Yes, your new VHF will also have a DSC function, make sure to look into setting that up properly. And you're missing an AIS transceiver, not just a receiver but a unit that actively transmits your information as well.

That should integrate into your chartplotter and radar and everything else, they should be able to play nicely together. Or, you have to juggle multiple balls if they don't.

It helps to check "for sure" and "in writing" in advance to make sure whatever you get will be compatible, if you are planning for that. You might just want one display at the helm, or you might want a system that allows for the primary display to be below, with a second one at the helm.

Some sedatives and a casual day shopping at the chandleries are in order.(G)
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Old 17-03-2019, 17:07   #8
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Re: Advices on electronics

For a trip of 40-45 miles you don’t need any electronics at all. A tablet or phone (preferably both, so you have a little redundancy) with the correct charts loaded will be fine, along with paper charts for the same area.

You should concentrate on getting the boat seaworthy before adding toys. You need a depth sounder that works and a vhf ditto. You don’t need anything else for a day sail, as long as you can choose a day where fog won’t be an issue (so you don’t need radar).

However, you should probably make some decisions about where you’re going with electronics to avoid wasting money. If you’re going full-on chart plotters then you might want to look at an XB8000 in the future. If you’re not going big-budget then perhaps you should think about getting a VHF with integrated AIS transponder (more expensive than plain vhf, but cheaper than doing it all separately later). If you’re not sure, buy the cheapest vhf going for now and either sell it or keep it as a spare later on.
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Old 17-03-2019, 17:20   #9
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Re: Advices on electronics

If you are going to cruise in the Vancouver Island area, just remember August is called "Fogust" for a reason.
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Old 17-03-2019, 18:55   #10
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Re: Advices on electronics

Quote:
Originally Posted by stormalong View Post
VHF is an easy install if there is an existing antenna with good coaxial cable. They are not expensive.

A reliable depth sounder is essential for safety.

If you are budget constrained a set of paper charts or a chartbook that covers your area and the knowledge to find your position on the map will do in place of a chartplotter. You would need a simple GPS receiver to use paper charts.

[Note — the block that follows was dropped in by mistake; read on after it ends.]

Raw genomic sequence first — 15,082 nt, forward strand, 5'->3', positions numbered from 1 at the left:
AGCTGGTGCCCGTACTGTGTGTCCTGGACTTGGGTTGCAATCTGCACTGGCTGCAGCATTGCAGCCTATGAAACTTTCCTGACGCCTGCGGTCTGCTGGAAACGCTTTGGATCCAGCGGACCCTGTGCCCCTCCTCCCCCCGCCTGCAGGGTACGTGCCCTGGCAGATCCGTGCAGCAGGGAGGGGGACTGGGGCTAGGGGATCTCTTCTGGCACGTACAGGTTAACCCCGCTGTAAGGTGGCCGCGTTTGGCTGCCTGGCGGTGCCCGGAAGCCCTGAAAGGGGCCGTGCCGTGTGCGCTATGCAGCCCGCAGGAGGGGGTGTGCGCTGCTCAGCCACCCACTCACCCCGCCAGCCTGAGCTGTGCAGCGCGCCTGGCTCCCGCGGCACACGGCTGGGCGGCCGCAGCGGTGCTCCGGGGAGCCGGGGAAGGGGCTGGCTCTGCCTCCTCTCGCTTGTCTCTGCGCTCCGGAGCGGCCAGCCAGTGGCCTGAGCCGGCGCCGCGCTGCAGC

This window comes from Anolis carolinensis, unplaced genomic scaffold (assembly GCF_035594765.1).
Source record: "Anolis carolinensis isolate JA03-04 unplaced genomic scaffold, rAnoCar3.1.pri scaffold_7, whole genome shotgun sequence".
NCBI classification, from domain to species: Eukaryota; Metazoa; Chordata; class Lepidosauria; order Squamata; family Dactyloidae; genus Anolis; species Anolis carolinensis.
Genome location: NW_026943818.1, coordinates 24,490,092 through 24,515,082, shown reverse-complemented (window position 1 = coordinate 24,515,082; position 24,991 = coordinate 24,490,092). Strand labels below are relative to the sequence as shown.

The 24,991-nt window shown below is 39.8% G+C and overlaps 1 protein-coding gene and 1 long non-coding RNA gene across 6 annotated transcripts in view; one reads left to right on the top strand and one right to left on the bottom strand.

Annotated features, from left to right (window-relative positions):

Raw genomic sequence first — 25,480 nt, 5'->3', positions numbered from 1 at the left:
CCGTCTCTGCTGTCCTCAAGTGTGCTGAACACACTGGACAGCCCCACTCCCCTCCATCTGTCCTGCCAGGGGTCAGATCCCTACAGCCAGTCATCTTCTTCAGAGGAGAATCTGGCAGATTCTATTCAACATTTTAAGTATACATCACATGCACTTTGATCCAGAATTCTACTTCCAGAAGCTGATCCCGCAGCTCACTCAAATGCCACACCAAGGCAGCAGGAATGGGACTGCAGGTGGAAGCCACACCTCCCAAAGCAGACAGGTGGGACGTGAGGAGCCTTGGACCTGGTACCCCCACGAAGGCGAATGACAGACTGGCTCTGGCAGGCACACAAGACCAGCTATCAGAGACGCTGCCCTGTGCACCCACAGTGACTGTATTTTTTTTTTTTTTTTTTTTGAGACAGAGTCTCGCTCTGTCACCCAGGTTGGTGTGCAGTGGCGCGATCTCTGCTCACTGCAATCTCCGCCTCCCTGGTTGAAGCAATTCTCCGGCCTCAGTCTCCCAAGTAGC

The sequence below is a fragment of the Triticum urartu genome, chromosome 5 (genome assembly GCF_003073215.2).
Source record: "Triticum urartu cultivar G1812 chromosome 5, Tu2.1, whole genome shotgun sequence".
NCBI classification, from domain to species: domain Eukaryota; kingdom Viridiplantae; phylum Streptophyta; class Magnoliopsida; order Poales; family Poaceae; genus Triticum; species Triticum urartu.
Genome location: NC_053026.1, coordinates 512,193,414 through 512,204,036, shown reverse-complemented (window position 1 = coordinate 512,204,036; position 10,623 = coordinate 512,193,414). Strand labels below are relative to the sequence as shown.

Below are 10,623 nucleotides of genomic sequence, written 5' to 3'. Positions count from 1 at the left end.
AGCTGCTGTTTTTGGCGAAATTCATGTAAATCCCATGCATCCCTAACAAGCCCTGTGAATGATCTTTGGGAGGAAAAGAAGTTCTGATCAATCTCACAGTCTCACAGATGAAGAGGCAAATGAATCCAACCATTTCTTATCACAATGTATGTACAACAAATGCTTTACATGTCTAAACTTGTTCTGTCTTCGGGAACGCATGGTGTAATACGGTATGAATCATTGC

There is also good free software to make a laptop or other small computer into a chartplotter. It is called OPENCPN. It is far less expensive than a dedicated chartplotter and can be used for other purposes too. Electronic charts are expensive in Canada because the government gave a monopoly to someone years ago. You will need a GPS receiver to plug into the laptop.

IMO, the biggest advantage of OPENCPN, or any chartplotter is that you know at a glance exactly where you are - no chance of plotting errors. Plus you can layout and follow a route with the software giving you heading and distance information.
Aye I have been cruising the openCPN forum here and looked at openCPN apps on the play store, downloaded one.. quite interesting. We were discussing using open CPN as a back up system, with say a bad elf gps system. But could it be adequate or above adequate as a primary system? I have also thought about getting touch screen monitor and having a built in desktop esque system with the monitor on a swivel and arm so we can use it to watch TV... I have a lot of ideas floating around lol I need to know what is realistic or best in my budget range lol prices at shops only tell part of the story lol

Now I am also open to buying US based systems and buying the charts in the US as well.. but I would have to make sure no legal issues would exist for that or operational issues.

Quote:
Originally Posted by hellosailor
Planning on getting a VHF? As in, you don't even have one yet?

Yes, your new VHF will also have a DSC function, make sure to look into setting that up properly. And you're missing an AIStransceiver, not just a receiver but a unit that actively transmits your information as well.

That should integrate into your chartplotter and radar and everything else, they should be able to play nicely together. Or, you have to juggle multiple balls if they don't.

It helps to check "for sure" and "in writing" in advance to make sure whatever you get will be compatible, if you are planning for that. You might just want one display at the helm, or you might want a system that allows for the primary display to be below, with a second one at the helm.

Some sedatives and a casual day shopping at the chandleries are in order.(G)
I have a hand held kenwood VHF that I can use in a bind, but I realize the lacks it has so I will be installing a system because we lack one. That is one thing I do want is a fully integrated system so I only have to look at one screen if possible and see all that I need.

Quote:
Originally Posted by tillsbury
For a trip of 40-45 miles you donít need any electronics at all. A tablet or phone (preferably both, so you have a little redundancy) with the correct charts loaded will be fine, along with paper charts for the same area.

You should concentrate on getting the boat seaworthy before adding toys. You need a depth sounder that works and a vhf ditto. You donít need anything else for a day sail, as long as you can choose a day where fog wonít be an issue (so you donít need radar).